Applying the legal principles above to the facts presented, the Woolverton court ultimately held that the misdemeanor domestic battery offense with which the defendant was charged—which was punishable by no more than six months in jail, a fine of up to $500, participation in and payment for a domestic violence offender assessment, and compliance with the assessment's recommendations—is a petty offense for which there is no federal or state constitutional right to a jury trial. The court further held the defendant did not have a statutory right to jury trial because he never requested a jury trial as required by K.S.A. 22-3404(1). 52 Kan. App. 2d at 706-07.

Race does not dispute that the issues decided in Woolverton are identical to the ones he raises or that the Woolverton court ruled against his current position on appeal. Rather, Race argues Woolverton was wrongly decided and urges this panel to depart from the court's holding in Woolverton for three reasons. First, he contends that the jury trial right under sections 5 and 10 of the Kansas Constitution Bill of Rights is broader than that right under the Sixth Amendment; thus, the federal serious/petty analysis applied in Woolverton does not apply here. Second, he argues that the Woolverton court improperly determined that the additional statutory penalties applicable to domestic violence offenses were insufficient to indicate the Legislature views those offenses as serious. Finally, he contends that Woolverton incorrectly analyzed the statutory jury trial right. We address each of Race's arguments in turn.

1. Sections 5 and 10 of the Kansas Constitution Bill of Rights

Race first argues Woolverton wrongly held that the Kansas Supreme Court has interpreted the jury trial right under the Kansas Constitution identically to the Sixth Amendment. See 52 Kan. App. 2d at 701. Race contends that Kansas courts have interpreted the Kansas Constitution to protect a broader jury trial right.

Section 10 of the Kansas Constitution Bill of Rights provides for a jury trial in “all prosecutions.” Relying on In re L.M., 286 Kan. 460, 186 P.3d 164 (2008), Race argues the Kansas Supreme Court has deemed it proper to construe the Kansas Constitution broadly so that it applies to all criminal prosecutions, regardless of whether they would be considered “petty” or “serious” based on the maximum applicable sentence.

But In re L.M. did not hold that a defendant has a right to trial in every criminal matter. Rather, that case distinguished a jury trial right in criminal prosecutions as opposed to noncriminal prosecutions. In In re L.M., the Kansas Supreme Court held that a juvenile offense under the revised Kansas Juvenile Justice Code (KJJC) is “akin to an adult criminal prosecution,” and therefore a juvenile charged under the KJJC has a constitutional jury trial right. 286 Kan. 460, Syl. ¶ 1; see also State, ex rel., v. Pinkerton, 185 Kan. 68, Syl. ¶ 1, 340 P.2d 393 (1959) (bastardy proceeding did not entitle defendant to jury trial under Kansas Constitution); State, ex rel., v. Herbert, 96 Kan. 490, 152 P. 667 (1915) (same); but see In re Rolfs, Petitioner, 30 Kan. 758, 762, 1 P. 523 (1883) (whereas some state constitutions allow “summary convictions in petty offenses without appeal, ․ our constitution contains the further provision that in all prosecutions the accused shall be entitled to a speedy public trial by an impartial jury”).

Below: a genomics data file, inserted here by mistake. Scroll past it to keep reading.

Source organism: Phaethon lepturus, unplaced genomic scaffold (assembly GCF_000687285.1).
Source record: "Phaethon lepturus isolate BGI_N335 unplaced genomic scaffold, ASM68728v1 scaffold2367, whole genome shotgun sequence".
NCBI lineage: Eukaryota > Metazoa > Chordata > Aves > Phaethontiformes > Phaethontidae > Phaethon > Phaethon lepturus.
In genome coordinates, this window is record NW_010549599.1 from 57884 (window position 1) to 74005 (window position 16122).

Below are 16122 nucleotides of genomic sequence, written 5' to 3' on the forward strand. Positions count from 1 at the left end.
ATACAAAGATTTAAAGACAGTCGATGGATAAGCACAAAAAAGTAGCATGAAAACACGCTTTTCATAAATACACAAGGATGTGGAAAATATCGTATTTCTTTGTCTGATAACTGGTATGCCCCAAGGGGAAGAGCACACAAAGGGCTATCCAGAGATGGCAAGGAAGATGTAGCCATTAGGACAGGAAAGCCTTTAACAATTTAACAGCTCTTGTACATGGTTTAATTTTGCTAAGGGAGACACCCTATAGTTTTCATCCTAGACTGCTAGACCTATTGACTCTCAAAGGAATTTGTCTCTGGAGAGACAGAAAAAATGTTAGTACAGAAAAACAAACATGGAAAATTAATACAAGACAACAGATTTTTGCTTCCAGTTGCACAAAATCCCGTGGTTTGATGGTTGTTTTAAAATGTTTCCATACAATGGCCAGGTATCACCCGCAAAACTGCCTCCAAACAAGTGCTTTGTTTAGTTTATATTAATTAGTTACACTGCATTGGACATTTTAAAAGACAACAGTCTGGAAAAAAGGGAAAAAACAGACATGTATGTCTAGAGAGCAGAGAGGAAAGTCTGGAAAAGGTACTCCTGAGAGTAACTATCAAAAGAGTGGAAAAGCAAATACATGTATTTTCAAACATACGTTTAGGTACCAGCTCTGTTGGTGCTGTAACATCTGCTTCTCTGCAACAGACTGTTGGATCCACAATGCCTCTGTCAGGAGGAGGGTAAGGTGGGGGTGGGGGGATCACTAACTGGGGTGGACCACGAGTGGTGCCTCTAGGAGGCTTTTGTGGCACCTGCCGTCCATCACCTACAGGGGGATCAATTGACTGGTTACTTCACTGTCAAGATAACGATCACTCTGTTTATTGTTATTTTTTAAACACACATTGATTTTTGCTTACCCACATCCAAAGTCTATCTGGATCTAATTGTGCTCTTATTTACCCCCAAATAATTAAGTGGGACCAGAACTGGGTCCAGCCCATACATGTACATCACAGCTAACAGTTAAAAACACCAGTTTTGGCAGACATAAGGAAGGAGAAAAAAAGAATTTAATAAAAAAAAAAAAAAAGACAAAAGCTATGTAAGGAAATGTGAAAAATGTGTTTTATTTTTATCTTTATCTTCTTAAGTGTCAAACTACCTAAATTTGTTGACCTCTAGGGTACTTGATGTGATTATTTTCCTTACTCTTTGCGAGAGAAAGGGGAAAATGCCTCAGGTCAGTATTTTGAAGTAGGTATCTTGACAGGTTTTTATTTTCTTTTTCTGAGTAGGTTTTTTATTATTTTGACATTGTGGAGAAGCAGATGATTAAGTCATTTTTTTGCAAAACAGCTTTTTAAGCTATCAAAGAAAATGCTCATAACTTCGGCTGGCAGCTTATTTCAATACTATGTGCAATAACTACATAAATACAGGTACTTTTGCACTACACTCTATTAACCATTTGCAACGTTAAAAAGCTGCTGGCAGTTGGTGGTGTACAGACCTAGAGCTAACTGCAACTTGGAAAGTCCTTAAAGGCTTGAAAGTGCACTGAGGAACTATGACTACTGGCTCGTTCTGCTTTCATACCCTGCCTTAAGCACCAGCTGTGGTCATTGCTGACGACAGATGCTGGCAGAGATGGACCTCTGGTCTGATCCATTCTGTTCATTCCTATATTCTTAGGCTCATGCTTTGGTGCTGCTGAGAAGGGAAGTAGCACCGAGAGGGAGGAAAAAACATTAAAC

Kansas courts have repeatedly recognized that the jury trial right only applies to criminal offenses that carry a potential prison sentence of more than six months. For example, in State v. Shannon, 258 Kan. 425, 435-36, 905 P.2d 649 (1995), the Kansas Supreme Court held that “a jury trial is not required in a case of contempt for petty offenses, which are those carrying a sentence of six months or less.” (citing Codispoti v. Pennsylvania, 418 U.S. 506, 94 S. Ct. 2687, 41 L.Ed.2d 912 [1974] ); see also State v. Bell, 258 Kan. 123, 128, 899 P.2d 1000 (1995) (where two separate petty offenses were not part of same act, maximum prison sentences could not be aggregated; because maximum sentence for each offenses was less than six months, defendant had no jury trial right); State v. Johnson, 46 Kan. App. 2d 387, Syl. ¶ 6, 264 P.3d 1018 (2011) (“The Sixth and Fourteenth Amendments to the United States Constitution, as well as §§ 5 and 10 of the Kansas Constitution Bill of Rights, guarantee a criminal defendant the right to a jury trial. The constitutional right to a jury trial is triggered when the defendant is facing potential imprisonment for the offense exceeding 6 months.”); State v. Sykes, 35 Kan. App. 2d 517, 523, 132 P.3d 485 (2006) (“[T]he defendant in a misdemeanor case also has a constitutional right to a jury trial found in the Sixth and Fourteenth Amendments to the United States Constitution and § 5 of the Kansas Constitution Bill of Rights. The constitutional right to a jury trial is triggered when the defendant is facing potential imprisonment for the offense exceeding 6 months.”).